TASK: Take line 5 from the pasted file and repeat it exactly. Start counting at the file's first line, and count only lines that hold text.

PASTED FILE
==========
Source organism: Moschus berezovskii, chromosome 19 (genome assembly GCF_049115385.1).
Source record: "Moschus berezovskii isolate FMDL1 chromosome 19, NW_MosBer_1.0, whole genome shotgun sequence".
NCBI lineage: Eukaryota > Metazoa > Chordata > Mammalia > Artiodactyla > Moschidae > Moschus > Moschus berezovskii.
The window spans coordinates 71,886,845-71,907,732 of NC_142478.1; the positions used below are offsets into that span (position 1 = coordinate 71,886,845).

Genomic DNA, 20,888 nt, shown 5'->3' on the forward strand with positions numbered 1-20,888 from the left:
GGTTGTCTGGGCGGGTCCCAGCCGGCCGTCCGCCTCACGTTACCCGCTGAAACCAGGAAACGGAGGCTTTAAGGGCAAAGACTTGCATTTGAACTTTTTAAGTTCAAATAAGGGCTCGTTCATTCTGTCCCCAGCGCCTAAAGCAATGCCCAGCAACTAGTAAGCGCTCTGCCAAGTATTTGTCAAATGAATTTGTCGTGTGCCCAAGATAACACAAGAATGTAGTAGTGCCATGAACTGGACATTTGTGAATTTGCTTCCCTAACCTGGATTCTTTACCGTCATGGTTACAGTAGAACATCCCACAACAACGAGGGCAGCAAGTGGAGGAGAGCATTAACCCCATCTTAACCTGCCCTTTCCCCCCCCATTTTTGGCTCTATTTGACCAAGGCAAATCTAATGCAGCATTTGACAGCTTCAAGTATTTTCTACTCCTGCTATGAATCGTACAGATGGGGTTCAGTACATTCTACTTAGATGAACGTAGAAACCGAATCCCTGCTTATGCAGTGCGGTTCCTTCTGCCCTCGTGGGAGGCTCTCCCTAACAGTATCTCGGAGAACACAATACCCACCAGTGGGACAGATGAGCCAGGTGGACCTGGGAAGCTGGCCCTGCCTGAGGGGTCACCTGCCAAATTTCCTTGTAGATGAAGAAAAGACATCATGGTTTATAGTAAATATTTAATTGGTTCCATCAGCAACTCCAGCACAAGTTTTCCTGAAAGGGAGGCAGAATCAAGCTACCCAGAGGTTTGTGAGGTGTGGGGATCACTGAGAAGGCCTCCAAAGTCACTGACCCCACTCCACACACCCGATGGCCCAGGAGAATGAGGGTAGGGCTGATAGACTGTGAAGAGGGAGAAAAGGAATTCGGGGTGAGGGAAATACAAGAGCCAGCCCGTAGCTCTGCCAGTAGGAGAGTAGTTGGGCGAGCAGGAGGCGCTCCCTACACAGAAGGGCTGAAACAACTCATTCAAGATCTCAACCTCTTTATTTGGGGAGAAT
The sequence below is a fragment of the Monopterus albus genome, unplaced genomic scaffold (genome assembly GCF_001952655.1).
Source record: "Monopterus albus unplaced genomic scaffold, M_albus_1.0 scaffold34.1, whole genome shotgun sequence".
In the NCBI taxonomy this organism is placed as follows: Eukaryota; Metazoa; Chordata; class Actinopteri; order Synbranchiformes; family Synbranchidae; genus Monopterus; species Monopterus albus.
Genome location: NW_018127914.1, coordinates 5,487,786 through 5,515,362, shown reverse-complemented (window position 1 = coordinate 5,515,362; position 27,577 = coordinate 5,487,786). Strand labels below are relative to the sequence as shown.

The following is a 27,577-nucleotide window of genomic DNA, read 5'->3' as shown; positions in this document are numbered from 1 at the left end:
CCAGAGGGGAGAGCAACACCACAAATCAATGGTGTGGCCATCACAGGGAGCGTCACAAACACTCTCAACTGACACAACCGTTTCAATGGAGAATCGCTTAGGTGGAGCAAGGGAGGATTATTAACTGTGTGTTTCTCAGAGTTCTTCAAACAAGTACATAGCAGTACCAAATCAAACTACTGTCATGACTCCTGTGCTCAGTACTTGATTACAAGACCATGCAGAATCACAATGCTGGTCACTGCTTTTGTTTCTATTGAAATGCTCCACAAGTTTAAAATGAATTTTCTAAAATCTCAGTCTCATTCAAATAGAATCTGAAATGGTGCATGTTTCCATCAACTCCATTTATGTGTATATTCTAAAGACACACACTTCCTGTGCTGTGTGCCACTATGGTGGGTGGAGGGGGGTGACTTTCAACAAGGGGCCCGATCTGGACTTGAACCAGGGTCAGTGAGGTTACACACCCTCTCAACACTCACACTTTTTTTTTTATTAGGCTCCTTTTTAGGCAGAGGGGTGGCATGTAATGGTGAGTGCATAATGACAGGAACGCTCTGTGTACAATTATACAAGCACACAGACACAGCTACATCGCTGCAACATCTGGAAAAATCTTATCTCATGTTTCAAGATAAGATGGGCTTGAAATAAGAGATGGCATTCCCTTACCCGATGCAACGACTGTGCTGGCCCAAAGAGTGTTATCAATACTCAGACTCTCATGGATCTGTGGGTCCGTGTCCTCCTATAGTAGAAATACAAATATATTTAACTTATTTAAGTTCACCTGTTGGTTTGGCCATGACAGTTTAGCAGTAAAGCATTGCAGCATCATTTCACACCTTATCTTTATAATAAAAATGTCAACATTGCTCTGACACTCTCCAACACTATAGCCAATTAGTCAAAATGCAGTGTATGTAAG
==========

Genomic DNA, 20,888 nt, shown 5'->3' on the forward strand with positions numbered 1-20,888 from the left: